He motioned to one of two attractive women on the sidewalk and said, “It’s your fault, it’s because of you, I was staring at you.” Robert Hurst, in his excellent book The Art of Urban Cycling covers this very problem. Fixed gears, high traffic speeds, poorly designed bike lanes, inattentive motorists, and voyeurism make an especially dangerous cocktail. Stay alert out there folks and read Hurst’s book (read an interview with Hurst here).

7. Karma
The hipsters jumped back on their bikes leaving Homegrown Revolution, the two women, and the security guard at the marijuana dispensary staring at the dented and completely trashed back end of someone’s new Kia. There was a pause as we were all relieved that the hipster was able to walk away from what, judging from the huge dent in the Kia’s trunk, looked like a pretty bad impact. There was another pause as we all realized that he had left the scene without making amends for the damage. The two women looked at me as Homegrown Revolution suggested lamely that, “They [cars] hit us all the time.” There was yet another awkward pause, followed by Homegrown Revolution quickly leaving the scene.

In a moment of vertiginous karma, as we made the turn off of Sunset one of the car tires flopped over causing us to wobble ominously in front of an oncoming SUV. Homegrown Revolution quickly recovered, and even returned through nasty rush hour traffic to get the other two tires.

Quick Breads

Here at the Homegrown Revolution compound we used to make our own sourdough bread. In fact we used the exhaustive, fetishistic and ridiculously detailed instructions to be found in Nancy Silverton’s book Breads from the La Brea Bakery. Silverton did for bread what Starbucks did for coffee, before she arrived on the scene America was a Wonder bread wasteland but now, in our coast to coast boho yuppified age, you can even find decent La Brea Bakery bread in the red states. Now we’re a bit contrarian at Homegrown Revolution, so while we’re not quite ready to go back to Folgers (though that day will come), we are ready to try some down home white trash quick breads. OK, so Homegrown Revolution has changed our minds on the previous paragraph, and we’re back to making sourdough. That being said, an occasional quick bread ain’t a bad thing:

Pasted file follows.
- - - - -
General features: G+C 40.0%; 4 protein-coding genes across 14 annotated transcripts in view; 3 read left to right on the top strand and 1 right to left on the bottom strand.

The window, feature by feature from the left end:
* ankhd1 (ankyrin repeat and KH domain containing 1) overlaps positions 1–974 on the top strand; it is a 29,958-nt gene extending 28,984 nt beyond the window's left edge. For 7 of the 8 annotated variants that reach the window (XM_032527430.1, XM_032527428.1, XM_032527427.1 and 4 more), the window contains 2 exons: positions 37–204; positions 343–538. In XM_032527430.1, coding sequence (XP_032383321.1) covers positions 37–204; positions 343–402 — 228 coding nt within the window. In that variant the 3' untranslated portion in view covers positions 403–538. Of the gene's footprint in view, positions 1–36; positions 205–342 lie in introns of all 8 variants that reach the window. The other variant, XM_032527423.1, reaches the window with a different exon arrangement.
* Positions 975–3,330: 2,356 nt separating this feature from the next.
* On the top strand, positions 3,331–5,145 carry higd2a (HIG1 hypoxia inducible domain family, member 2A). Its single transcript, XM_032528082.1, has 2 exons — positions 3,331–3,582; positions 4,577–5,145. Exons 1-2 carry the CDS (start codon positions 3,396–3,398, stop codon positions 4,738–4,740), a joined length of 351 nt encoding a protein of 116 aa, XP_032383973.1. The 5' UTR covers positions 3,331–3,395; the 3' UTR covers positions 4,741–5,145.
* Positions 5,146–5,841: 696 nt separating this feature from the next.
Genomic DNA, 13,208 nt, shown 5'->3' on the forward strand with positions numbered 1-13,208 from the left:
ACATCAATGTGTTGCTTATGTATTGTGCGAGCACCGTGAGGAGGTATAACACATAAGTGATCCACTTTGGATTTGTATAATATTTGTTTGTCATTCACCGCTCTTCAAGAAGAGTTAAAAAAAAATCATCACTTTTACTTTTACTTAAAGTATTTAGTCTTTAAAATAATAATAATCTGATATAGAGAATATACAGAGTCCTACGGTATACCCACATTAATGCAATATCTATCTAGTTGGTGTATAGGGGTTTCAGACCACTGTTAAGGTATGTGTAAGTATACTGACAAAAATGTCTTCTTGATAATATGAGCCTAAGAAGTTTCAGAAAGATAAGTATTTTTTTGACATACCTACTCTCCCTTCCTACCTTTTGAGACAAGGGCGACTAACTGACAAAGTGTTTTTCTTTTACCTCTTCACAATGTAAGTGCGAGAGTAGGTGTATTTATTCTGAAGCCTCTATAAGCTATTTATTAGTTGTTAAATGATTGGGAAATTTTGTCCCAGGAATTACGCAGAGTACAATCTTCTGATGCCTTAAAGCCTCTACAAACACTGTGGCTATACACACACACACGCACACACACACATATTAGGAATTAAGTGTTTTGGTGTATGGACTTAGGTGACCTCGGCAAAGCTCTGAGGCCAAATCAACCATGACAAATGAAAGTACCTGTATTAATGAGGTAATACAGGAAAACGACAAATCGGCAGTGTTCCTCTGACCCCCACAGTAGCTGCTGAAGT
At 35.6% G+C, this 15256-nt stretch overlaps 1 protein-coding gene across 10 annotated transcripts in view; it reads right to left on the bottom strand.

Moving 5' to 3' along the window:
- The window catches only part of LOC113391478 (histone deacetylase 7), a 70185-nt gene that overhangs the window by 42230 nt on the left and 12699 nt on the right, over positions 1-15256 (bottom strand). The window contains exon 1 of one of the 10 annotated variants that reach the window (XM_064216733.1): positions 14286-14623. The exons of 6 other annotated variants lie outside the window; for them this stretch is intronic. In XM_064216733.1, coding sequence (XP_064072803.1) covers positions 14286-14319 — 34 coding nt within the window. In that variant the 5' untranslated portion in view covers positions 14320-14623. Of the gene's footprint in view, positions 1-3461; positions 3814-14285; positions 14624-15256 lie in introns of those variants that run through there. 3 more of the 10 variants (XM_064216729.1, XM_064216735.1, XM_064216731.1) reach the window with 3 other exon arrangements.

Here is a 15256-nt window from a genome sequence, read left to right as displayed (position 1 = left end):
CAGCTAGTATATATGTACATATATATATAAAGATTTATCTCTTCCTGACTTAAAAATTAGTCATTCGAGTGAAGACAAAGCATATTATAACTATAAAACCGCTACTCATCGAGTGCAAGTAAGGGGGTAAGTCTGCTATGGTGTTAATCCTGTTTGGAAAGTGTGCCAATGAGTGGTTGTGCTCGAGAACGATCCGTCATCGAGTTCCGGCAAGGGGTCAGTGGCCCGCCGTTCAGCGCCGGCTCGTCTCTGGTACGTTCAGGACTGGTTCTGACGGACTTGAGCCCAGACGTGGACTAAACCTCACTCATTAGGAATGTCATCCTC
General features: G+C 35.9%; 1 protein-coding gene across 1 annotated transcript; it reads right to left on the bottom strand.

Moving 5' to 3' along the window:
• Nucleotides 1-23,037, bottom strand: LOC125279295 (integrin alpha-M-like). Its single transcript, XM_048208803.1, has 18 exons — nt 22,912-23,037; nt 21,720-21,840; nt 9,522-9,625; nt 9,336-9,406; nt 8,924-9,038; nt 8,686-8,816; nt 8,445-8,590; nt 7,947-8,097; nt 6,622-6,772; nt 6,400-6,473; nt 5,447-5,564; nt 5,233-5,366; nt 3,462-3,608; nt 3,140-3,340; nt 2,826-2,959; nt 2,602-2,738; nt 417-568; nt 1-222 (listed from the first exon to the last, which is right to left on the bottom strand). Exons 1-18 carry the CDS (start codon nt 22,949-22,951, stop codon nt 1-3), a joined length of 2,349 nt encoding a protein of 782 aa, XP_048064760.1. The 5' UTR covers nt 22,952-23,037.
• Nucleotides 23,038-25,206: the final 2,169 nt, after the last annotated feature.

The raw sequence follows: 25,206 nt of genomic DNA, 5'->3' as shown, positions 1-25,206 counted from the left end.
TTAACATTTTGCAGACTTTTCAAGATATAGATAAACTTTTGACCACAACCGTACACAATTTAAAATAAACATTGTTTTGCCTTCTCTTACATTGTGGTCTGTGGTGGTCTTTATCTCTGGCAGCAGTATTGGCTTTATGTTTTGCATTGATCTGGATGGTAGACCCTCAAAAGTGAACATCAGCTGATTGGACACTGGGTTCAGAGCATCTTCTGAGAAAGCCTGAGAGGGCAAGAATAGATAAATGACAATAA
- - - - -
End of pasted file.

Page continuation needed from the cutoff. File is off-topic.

Quick breads are easy, involve no yeast or rising times, and are nearly foolproof, which is why the knuckle draggers in flyover country like them so much. Now the problem we had in our boho days with maintaining a sourdough starter is that it required daily feeding–in fact it was a bit like having a pet–a very boring slightly messy pet that leaves moist and moldy flour all over your countertop. Sourdough is best for slacker cooking geeks who plan on baking bread almost every day, a process involving multiple risings and sometimes dicey results if the ambient temperature is either too cool or too warm. By all means give a try sometime, but for the lazy we recommend quick breads, which can be whipped up quicker than riding the Xtracycle to Trader Joes.

With this in mind the Homegrown Revolution test kitchen will be experimenting with quick breads in the next few months and presenting the results. Today’s quick bread experiment, we are happy to report, was very successful–Whole Wheat Walnut Bread from the book Country Wisdom & Know How.

3/4 cup unbleached flour
1 1/2 cups whole wheat flour
2 1/2 teaspoons baking powder
1 teaspoon baking soda
1/2 cup brown sugar, lightly packed [note: SurviveLA recommends reducing or eliminating the sugar–this recipe is a bit too sweet for our tastes]
1 cup walnuts, coarsely broken
3 tablespoons vegetable oil
1 1/2 cups buttermilk

Combine all the dry ingredients. Mix the buttermilk and the vegetable oil in a separate boil. Mix the liquid and dry ingredients together just enough to make sure they are combined. With all quick breads you should minimize the amount of mixing. Bake at 350º until a knife inserted into the bread comes out dry. Cooking times will vary depending on the size of the pan you use.

We invite Homegrown Revolution readers to submit their own bread recipes.